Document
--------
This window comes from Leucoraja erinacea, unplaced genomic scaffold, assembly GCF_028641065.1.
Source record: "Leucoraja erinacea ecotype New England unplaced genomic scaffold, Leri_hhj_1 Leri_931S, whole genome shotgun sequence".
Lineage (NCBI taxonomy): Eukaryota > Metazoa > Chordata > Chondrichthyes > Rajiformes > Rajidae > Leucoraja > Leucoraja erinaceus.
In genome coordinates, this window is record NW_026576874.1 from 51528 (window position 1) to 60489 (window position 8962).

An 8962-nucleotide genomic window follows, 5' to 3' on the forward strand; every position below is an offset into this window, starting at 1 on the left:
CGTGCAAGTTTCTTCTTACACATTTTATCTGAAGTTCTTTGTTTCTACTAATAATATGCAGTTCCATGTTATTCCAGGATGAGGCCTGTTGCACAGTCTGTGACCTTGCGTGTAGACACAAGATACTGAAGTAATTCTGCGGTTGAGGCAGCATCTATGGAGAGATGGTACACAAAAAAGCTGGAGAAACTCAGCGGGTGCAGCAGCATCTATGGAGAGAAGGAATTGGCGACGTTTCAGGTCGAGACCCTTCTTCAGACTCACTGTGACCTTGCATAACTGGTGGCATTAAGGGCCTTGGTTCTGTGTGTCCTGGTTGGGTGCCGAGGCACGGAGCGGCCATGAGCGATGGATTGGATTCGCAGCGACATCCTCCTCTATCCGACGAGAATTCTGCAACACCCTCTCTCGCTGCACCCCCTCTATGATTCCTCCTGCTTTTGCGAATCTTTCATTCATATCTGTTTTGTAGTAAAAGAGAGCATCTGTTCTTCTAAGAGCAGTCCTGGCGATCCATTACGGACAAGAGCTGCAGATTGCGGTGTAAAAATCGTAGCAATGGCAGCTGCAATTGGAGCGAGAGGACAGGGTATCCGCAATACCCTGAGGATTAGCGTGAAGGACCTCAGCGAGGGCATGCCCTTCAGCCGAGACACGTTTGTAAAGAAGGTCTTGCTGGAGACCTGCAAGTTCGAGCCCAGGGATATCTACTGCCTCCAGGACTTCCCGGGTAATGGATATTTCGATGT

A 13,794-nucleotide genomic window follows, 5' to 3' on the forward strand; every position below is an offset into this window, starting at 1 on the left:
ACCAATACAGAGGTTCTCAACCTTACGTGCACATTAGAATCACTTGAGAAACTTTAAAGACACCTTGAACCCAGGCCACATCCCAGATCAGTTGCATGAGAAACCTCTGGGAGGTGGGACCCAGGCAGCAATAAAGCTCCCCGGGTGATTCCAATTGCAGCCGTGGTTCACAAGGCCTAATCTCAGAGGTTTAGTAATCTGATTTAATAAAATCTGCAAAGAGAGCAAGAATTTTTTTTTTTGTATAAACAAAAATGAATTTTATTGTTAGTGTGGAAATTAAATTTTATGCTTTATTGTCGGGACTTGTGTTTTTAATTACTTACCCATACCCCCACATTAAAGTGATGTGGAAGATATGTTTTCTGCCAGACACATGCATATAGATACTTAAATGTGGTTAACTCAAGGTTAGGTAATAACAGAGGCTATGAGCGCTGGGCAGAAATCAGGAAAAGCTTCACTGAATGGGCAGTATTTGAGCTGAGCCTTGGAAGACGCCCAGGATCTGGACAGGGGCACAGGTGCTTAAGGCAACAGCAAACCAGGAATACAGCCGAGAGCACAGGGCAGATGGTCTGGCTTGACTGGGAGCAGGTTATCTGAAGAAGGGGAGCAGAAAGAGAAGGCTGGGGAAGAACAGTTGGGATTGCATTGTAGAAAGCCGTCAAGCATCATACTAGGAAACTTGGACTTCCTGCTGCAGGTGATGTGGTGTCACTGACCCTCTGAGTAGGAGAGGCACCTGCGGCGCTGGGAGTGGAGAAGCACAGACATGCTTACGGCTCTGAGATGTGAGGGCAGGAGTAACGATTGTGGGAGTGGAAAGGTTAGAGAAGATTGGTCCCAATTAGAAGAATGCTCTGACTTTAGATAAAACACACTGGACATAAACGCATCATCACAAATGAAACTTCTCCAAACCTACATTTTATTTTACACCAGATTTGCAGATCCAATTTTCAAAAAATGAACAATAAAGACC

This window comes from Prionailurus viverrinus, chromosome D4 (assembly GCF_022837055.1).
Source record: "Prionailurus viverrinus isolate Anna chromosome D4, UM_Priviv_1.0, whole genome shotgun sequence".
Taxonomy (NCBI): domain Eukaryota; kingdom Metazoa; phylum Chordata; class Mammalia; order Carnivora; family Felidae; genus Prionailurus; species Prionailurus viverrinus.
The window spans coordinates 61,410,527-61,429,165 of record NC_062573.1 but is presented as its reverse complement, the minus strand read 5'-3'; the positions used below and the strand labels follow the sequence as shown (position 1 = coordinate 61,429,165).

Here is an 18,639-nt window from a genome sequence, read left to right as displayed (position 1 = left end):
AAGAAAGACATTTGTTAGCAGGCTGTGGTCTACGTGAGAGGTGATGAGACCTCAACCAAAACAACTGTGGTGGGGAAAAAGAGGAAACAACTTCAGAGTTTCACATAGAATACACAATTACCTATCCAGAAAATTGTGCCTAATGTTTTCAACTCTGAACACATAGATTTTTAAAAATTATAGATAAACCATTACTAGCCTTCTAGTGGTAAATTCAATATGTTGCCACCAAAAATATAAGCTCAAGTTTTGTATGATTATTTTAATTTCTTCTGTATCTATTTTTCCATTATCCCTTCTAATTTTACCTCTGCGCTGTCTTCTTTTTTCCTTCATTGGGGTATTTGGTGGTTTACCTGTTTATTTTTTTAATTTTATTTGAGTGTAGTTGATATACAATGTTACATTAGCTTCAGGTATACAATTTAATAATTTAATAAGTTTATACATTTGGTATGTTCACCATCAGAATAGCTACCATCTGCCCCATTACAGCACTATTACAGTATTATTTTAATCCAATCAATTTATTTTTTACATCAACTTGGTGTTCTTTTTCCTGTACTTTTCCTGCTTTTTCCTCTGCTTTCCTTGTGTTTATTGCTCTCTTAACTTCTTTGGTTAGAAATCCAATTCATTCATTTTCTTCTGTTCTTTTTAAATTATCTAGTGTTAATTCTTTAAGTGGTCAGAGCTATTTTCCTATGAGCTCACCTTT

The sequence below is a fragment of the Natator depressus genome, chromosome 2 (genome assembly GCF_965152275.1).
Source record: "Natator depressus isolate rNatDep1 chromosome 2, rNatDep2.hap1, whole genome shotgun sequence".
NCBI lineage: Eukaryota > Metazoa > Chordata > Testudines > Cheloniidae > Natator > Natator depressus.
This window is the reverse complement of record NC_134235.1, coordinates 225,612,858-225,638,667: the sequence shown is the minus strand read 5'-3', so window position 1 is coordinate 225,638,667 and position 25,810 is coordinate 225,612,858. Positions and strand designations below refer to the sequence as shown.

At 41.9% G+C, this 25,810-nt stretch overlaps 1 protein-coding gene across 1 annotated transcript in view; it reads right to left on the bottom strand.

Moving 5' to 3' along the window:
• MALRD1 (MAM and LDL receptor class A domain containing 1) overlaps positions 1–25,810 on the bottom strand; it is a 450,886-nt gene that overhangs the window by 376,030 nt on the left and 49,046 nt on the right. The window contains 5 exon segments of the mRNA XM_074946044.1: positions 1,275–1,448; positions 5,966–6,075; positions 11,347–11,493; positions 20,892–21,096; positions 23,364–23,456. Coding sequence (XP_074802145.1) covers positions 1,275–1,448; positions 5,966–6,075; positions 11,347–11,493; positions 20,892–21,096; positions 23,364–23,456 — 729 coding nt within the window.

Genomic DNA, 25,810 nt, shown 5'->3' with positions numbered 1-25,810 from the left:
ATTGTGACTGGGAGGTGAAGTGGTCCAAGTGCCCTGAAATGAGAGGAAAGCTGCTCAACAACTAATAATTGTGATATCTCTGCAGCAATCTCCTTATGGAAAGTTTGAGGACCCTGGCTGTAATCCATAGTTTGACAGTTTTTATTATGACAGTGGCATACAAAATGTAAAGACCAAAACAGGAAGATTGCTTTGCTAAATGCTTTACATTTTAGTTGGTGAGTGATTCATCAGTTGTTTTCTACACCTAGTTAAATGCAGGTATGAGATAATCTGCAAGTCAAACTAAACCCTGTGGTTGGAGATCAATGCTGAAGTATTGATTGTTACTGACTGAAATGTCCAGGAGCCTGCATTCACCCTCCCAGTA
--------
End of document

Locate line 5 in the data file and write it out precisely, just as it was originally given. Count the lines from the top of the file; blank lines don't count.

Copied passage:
An 8962-nucleotide genomic window follows, 5' to 3' on the forward strand; every position below is an offset into this window, starting at 1 on the left: